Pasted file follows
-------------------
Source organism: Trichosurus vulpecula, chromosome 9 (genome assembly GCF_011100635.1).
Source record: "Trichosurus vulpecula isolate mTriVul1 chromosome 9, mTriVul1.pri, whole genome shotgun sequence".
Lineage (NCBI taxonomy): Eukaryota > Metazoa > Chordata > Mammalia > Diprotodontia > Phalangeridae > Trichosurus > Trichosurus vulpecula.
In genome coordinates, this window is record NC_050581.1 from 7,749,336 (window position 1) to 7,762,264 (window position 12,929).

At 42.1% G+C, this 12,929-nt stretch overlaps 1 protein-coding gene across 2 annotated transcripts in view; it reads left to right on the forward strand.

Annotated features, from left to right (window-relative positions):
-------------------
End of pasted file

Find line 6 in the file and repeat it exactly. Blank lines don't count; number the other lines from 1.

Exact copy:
Annotated features, from left to right (window-relative positions):